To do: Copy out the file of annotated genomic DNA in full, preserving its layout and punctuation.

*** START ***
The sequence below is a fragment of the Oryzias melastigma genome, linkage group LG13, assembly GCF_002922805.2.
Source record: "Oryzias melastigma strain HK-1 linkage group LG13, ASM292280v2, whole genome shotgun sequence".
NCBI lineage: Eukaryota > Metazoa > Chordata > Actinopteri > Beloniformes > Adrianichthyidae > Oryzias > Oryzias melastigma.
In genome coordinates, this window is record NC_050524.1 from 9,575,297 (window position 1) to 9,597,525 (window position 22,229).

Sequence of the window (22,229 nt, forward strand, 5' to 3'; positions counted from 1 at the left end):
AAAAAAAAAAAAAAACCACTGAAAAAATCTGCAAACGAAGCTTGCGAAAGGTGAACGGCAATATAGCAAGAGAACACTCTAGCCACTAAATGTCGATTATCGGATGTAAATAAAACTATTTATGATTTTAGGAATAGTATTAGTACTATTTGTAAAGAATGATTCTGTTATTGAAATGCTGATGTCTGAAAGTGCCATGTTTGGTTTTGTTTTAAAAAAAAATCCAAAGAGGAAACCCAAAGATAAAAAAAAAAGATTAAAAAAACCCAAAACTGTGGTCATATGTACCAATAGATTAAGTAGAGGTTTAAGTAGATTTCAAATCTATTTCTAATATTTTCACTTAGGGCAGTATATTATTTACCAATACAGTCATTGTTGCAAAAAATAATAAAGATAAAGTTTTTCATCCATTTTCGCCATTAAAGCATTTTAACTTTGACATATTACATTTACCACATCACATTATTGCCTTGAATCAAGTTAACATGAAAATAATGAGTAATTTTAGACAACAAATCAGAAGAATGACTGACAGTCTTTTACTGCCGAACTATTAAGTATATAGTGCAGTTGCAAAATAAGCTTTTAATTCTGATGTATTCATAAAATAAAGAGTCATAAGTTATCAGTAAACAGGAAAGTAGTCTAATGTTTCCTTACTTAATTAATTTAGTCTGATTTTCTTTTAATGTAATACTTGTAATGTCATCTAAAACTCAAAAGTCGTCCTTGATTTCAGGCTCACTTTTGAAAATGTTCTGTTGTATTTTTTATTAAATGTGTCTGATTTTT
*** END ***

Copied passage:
The sequence below is a fragment of the Oryzias melastigma genome, linkage group LG13, assembly GCF_002922805.2.
Source record: "Oryzias melastigma strain HK-1 linkage group LG13, ASM292280v2, whole genome shotgun sequence".
NCBI lineage: Eukaryota > Metazoa > Chordata > Actinopteri > Beloniformes > Adrianichthyidae > Oryzias > Oryzias melastigma.
In genome coordinates, this window is record NC_050524.1 from 9,575,297 (window position 1) to 9,597,525 (window position 22,229).

Sequence of the window (22,229 nt, forward strand, 5' to 3'; positions counted from 1 at the left end):
AAAAAAAAAAAAAAACCACTGAAAAAATCTGCAAACGAAGCTTGCGAAAGGTGAACGGCAATATAGCAAGAGAACACTCTAGCCACTAAATGTCGATTATCGGATGTAAATAAAACTATTTATGATTTTAGGAATAGTATTAGTACTATTTGTAAAGAATGATTCTGTTATTGAAATGCTGATGTCTGAAAGTGCCATGTTTGGTTTTGTTTTAAAAAAAAATCCAAAGAGGAAACCCAAAGATAAAAAAAAAAGATTAAAAAAACCCAAAACTGTGGTCATATGTACCAATAGATTAAGTAGAGGTTTAAGTAGATTTCAAATCTATTTCTAATATTTTCACTTAGGGCAGTATATTATTTACCAATACAGTCATTGTTGCAAAAAATAATAAAGATAAAGTTTTTCATCCATTTTCGCCATTAAAGCATTTTAACTTTGACATATTACATTTACCACATCACATTATTGCCTTGAATCAAGTTAACATGAAAATAATGAGTAATTTTAGACAACAAATCAGAAGAATGACTGACAGTCTTTTACTGCCGAACTATTAAGTATATAGTGCAGTTGCAAAATAAGCTTTTAATTCTGATGTATTCATAAAATAAAGAGTCATAAGTTATCAGTAAACAGGAAAGTAGTCTAATGTTTCCTTACTTAATTAATTTAGTCTGATTTTCTTTTAATGTAATACTTGTAATGTCATCTAAAACTCAAAAGTCGTCCTTGATTTCAGGCTCACTTTTGAAAATGTTCTGTTGTATTTTTTATTAAATGTGTCTGATTTTT